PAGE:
As you go about planning your digital marketing strategy for 2019, it’s worth considering the latest trends and shifts in social media budgets – which platforms businesses are spending the most money on, where they’re seeing the best returns and how the lessons they’ve learned have changed their approach in each respect.
To help with this, we recently conducted a survey within the Social Media Today community to get some perspective on the latest key trends, and the experiences of digital marketers within our ever-shifting online landscape. Over 500 social media marketers responded to our survey, providing relevant insight and perspective into a range of different factors.
You can download a full overview of the report here, but over the next week, we’re going to break down each element and look at what the results mean, where future opportunities lie, and how you can, and should, be building this into your strategy.
We’ll break the results down into four sections:
There are some key insights here for any businesses looking to improve its digital marketing performance – in this post, we cover the second part of our analysis of our survey results, which will hopefully help you chart a course for improved performance moving forward.
Part 2: Where to Allocate Your Social Media Marketing Budget
For the second element of our Social Spending Report, we asked our audience: ‘Where do you currently spend most of your social media budget?’
Here are their responses:
Responses also indicated that the amount being spent on social ads is also up this year:
And those trends look set to continue, with 68% of respondents saying that they plan to spend even more in 2019.
It’s little surprise that ads are where most of digital marketing budgets are spent, however there is evidence to suggest that this may not be the right approach.
According to Orbit Media’s 2018 Blogging Statistics Survey, marketers who spend more time on original research, publish longer content pieces, and work with professional writers and editors all report generating significantly better response from their efforts.
As per Orbit:
“The world is not waiting for another medium-quality blog post. To me, this data is a call to action to strive and produce better content with better results. It’s the ultimate reminder that that lesson we all learned as kids: greater effort leads to greater rewards.”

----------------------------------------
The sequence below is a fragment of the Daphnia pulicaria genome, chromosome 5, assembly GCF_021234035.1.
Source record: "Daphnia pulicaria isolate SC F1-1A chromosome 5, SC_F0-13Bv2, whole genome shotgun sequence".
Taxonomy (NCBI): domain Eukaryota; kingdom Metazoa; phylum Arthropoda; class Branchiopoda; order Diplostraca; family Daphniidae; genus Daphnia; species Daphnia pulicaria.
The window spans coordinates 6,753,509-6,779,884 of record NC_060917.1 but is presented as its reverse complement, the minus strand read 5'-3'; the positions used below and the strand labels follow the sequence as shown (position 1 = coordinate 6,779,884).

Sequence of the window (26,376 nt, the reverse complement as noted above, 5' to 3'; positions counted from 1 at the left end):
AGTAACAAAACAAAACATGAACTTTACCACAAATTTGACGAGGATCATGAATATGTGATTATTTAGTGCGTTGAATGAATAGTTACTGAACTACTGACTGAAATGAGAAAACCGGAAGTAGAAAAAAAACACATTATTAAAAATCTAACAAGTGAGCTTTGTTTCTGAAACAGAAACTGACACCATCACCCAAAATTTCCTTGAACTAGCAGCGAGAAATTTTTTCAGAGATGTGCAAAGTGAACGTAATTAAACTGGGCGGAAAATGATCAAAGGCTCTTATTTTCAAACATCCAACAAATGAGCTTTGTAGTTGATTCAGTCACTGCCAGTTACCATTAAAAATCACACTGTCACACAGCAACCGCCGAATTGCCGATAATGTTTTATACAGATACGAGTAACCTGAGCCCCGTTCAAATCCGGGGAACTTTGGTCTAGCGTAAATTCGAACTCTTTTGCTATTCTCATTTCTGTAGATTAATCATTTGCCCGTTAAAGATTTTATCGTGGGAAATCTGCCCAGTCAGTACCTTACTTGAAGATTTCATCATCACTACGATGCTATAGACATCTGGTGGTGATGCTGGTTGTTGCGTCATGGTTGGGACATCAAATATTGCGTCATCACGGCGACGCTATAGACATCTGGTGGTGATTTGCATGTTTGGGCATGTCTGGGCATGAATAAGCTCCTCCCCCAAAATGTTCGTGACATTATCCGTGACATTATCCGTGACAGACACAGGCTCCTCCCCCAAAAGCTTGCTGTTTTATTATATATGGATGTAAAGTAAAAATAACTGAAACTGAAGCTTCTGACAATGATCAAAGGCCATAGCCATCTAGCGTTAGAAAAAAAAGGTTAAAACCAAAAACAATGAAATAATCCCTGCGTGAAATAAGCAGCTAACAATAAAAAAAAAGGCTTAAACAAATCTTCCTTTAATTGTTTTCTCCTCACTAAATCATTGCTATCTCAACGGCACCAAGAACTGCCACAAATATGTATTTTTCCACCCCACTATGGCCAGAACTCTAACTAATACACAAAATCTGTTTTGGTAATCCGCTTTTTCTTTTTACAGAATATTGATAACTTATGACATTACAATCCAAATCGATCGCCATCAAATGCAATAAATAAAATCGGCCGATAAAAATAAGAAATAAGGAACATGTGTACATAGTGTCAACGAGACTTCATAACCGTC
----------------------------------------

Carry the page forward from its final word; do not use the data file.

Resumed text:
As noted by Orbit, advertising is easier – and given Facebook’s ongoing reach reductions, it makes sense that we’re seeing more brands spending more money on ads. And that may well generate the best results, but research also suggests that investing the time to create better, more substantive work can also be just as, if not more, significant.
Social advertising offers the most advanced targeting options ever made available – you now have more ways than ever to reach your target audience and attract them with offers. But the brands that stand out are the ones who are in-tune with what those offers need to be, and how to maximize appeal to their target market. The above stats don’t necessarily say that’s not happening, but they do serve as a good prompt to remind marketers that it’s not all about pouring everything into ads – content is equally relevant, as are the professionals you hire to create it.
In 2019, one particular key area where you can expect social ad spend to increase is in influencer marketing and creator utilization.
Increasingly, platform tools are becoming more advanced – Stories, for example, has become a key element of digital communication, but it’s also not as easy as a basic written-word format to master, particularly from an advertising perspective.
Given this, more brands are turning to users who’ve already proven that they know how to maximize such formats to help create better, more resonant content on each platform – while UGC, which is also more influential than direct brand messaging, is being published at a massive scale without brand input. It makes sense to utilize such material, and its creators, where possible
The platforms themselves are looking to facilitate such – Instagram’s cracking down on fake followers and engagement, Facebook’s expanded its Branded Content Tags and introduced its Brand Collabs Manager tool, while Twitter is also looking to squeeze out bots and inauthentic users. All of these will have impacts for influencer marketing, and properly selecting the right influencer, then measuring their actual reach and performance.
This would still come under ad spend, but it’s worth also noting that the ways in which you can, and should, allocate those ad dollars are expanding too. Don’t be confined to just one aspect of social marketing.
You can download the full Social Media Today State of Social Spending Report here.